War veterans suffering from post-traumatic stress disorder have found unexpected relief from the banned drug MDMA, known more commonly as ecstasy. The psychedelic drug typically associated with hard-partying clubbers appears to cure PTSD entirely in some cases, Scientific American reports.
The findings were presented at a conference held in San Jose last month, titled “Psychedelic Science in the 21st Century,” and have psychiatrists excited over the unprecedented results. They came out of a study sponsored by the Multidisciplinary Association for Psychedelic Studies (MAPS), which launched in 2004.
Of 21 patients, 13 took ecstasy and then talked with psychiatrists about their wartime traumas. They saw huge drops in PTSD symptoms compared to the eight-person placebo group. Seven out of the eight in the placebo group also eventually chose to receive ecstasy following the study.
After three and a half years, 13 out of 16 patients who kept in touch still appeared free of the criteria for PTSD. One psychiatrist who worked with a Veterans Affairs Medical Center told Scientific American that should definitely try ecstasy as a therapeutic tool, if it were not illegal.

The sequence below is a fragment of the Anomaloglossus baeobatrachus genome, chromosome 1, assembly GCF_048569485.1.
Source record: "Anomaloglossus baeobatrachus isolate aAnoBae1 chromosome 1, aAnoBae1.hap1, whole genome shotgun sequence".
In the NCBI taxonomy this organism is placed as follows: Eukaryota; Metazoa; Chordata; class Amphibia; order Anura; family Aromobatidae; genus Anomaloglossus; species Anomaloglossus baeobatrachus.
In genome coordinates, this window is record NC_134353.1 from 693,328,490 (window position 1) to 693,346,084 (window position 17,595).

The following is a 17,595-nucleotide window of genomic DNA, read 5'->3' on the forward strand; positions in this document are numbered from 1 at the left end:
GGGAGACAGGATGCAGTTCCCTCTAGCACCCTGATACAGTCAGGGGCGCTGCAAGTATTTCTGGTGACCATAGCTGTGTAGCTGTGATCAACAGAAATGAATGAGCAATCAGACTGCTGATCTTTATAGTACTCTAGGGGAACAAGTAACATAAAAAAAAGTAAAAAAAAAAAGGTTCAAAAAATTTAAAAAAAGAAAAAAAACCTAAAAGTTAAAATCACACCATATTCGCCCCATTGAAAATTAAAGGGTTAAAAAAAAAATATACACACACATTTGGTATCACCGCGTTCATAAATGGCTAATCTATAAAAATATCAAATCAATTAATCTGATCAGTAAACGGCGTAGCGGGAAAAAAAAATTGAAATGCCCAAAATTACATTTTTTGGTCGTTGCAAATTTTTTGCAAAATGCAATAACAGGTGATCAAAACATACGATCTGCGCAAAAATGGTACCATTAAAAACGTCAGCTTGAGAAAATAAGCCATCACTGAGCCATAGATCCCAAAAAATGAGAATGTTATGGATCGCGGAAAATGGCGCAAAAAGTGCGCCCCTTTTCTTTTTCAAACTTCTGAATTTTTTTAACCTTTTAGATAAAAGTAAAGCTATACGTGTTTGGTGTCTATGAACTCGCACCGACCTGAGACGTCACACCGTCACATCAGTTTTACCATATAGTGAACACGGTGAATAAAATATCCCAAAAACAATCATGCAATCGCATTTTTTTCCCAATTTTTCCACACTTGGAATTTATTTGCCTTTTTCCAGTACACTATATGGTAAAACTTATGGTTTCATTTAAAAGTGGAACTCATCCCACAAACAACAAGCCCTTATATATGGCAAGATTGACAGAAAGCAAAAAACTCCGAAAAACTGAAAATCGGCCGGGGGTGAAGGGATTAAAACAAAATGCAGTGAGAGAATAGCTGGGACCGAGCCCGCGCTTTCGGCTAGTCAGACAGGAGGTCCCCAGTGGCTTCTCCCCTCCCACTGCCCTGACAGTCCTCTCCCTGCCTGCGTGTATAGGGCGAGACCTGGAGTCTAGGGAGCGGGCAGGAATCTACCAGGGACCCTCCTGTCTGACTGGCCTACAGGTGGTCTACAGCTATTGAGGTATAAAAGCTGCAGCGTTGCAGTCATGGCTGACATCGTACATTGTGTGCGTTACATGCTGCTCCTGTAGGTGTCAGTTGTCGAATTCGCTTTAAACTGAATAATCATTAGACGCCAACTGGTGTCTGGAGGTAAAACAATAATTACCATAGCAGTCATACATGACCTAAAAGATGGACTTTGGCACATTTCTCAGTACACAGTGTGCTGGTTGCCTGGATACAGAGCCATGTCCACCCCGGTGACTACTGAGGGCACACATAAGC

This wasn’t a complete victory over PTSD — two patients suffered clear relapses, and several of the other patients remained on antidepressants or similar psychoactive medication. Still, the patients required lower amounts of the psychoactive drugs compared to before their treatment.
Physicians and scientists have long struggled with pinpointing the causes of PTSD among individual warfighters, as well as diagnosing and treating the condition. We imagine the recent successes of using ecstasy therapeutically might cause the U.S. Department of Veterans Affairs to rethink its prior five rejections of proposals from MAPS to work together.
The blog of American Veteran Magazine adds a helpful note that war vets should not take ecstasy on their own, given that it remains illegal — the MAPS study was conducted under psychiatrist supervision and with FDA approval.
[via Scientific American]